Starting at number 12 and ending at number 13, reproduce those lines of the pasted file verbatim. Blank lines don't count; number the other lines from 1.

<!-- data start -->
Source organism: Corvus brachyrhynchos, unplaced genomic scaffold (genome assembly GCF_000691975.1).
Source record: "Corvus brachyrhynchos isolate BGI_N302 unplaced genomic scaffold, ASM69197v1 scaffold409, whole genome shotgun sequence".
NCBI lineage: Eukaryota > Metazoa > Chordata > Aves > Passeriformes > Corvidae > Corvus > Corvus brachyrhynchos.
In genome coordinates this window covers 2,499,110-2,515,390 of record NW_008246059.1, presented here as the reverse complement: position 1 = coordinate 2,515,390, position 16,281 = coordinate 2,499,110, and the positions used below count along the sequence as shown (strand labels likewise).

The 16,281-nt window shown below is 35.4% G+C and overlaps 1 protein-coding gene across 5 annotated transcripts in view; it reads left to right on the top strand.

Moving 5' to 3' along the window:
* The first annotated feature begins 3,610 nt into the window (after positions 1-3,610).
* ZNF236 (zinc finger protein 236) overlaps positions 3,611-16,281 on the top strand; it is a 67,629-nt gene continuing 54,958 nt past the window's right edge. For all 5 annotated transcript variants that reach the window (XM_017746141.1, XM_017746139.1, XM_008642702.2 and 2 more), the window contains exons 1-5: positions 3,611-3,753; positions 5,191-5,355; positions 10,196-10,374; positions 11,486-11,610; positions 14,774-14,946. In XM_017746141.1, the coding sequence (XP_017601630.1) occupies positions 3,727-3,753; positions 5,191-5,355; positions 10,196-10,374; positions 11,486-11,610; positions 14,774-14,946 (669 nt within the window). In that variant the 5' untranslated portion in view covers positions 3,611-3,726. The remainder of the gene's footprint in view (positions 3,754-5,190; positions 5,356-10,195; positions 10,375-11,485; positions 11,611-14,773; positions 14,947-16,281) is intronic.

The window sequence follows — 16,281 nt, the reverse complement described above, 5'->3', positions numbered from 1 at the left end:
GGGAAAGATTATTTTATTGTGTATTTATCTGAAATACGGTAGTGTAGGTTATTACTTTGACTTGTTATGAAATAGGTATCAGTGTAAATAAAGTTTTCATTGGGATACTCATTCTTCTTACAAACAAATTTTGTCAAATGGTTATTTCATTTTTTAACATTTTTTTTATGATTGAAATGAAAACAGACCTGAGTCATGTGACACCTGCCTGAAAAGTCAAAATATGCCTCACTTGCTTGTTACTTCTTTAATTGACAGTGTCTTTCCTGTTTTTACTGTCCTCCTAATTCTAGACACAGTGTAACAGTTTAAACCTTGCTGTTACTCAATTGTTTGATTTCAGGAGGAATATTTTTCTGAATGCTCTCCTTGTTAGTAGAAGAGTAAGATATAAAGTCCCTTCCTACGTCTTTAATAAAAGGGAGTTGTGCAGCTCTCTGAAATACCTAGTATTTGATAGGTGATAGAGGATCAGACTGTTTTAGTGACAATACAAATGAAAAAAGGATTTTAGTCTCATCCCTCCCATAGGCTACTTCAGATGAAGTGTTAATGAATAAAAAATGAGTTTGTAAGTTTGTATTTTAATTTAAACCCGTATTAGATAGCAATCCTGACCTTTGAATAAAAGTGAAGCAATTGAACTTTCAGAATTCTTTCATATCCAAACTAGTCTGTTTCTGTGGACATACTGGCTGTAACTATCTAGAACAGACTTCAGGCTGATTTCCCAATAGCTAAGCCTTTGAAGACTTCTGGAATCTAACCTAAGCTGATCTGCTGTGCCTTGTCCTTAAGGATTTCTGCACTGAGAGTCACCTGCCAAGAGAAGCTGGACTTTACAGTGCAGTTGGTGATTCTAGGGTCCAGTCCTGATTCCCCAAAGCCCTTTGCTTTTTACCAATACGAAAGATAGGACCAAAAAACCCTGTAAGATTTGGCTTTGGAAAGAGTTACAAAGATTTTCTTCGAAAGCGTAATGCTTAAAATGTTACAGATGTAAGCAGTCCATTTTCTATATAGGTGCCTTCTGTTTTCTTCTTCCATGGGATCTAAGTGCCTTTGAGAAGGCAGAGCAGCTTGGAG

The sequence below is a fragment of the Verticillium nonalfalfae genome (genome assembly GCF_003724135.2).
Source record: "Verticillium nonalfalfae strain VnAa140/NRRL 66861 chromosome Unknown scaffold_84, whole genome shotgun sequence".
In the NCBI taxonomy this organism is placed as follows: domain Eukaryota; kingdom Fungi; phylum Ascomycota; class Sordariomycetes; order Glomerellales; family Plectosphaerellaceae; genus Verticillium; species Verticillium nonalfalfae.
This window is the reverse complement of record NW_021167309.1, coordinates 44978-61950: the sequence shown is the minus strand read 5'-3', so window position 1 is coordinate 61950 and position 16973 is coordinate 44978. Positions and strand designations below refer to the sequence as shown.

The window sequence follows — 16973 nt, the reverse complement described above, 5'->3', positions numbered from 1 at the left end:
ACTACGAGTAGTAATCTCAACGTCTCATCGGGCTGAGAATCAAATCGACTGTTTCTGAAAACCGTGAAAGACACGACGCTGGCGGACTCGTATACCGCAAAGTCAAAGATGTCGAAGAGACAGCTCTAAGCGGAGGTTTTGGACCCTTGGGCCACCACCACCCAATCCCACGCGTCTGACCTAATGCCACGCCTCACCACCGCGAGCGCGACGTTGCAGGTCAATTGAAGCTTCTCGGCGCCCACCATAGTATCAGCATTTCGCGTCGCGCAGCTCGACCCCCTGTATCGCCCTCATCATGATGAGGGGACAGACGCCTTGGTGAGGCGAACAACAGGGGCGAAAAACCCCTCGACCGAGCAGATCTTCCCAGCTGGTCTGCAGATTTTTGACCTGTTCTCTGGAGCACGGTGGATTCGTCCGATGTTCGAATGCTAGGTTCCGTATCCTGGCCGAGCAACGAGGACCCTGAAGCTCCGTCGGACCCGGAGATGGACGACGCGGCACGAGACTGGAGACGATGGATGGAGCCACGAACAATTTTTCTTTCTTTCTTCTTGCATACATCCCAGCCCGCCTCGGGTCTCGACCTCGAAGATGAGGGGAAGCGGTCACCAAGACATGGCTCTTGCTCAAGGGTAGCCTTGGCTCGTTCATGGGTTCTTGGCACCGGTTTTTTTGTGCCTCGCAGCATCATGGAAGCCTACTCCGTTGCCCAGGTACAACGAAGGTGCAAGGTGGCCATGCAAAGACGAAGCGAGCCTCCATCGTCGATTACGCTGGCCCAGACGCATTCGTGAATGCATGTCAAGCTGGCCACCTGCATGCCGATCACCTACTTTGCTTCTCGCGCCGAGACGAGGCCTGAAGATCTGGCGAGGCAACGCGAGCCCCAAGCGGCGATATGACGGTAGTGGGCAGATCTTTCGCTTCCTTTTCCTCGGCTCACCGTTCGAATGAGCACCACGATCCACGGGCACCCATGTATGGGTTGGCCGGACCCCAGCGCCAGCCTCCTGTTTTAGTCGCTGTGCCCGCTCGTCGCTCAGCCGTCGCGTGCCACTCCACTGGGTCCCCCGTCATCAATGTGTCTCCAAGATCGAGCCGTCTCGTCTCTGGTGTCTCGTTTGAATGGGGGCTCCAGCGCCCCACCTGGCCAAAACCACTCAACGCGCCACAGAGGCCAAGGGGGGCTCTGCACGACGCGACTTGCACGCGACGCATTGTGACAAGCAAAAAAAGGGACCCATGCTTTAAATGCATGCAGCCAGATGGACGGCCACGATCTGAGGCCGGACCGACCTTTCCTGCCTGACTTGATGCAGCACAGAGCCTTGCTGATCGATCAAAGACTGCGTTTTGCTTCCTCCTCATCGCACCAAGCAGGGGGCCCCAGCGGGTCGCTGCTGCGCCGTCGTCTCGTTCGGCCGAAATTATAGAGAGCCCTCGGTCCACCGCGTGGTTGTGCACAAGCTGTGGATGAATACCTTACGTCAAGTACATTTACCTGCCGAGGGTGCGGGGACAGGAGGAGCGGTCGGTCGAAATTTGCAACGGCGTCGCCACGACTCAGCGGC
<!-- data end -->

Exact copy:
Source record: "Verticillium nonalfalfae strain VnAa140/NRRL 66861 chromosome Unknown scaffold_84, whole genome shotgun sequence".
In the NCBI taxonomy this organism is placed as follows: domain Eukaryota; kingdom Fungi; phylum Ascomycota; class Sordariomycetes; order Glomerellales; family Plectosphaerellaceae; genus Verticillium; species Verticillium nonalfalfae.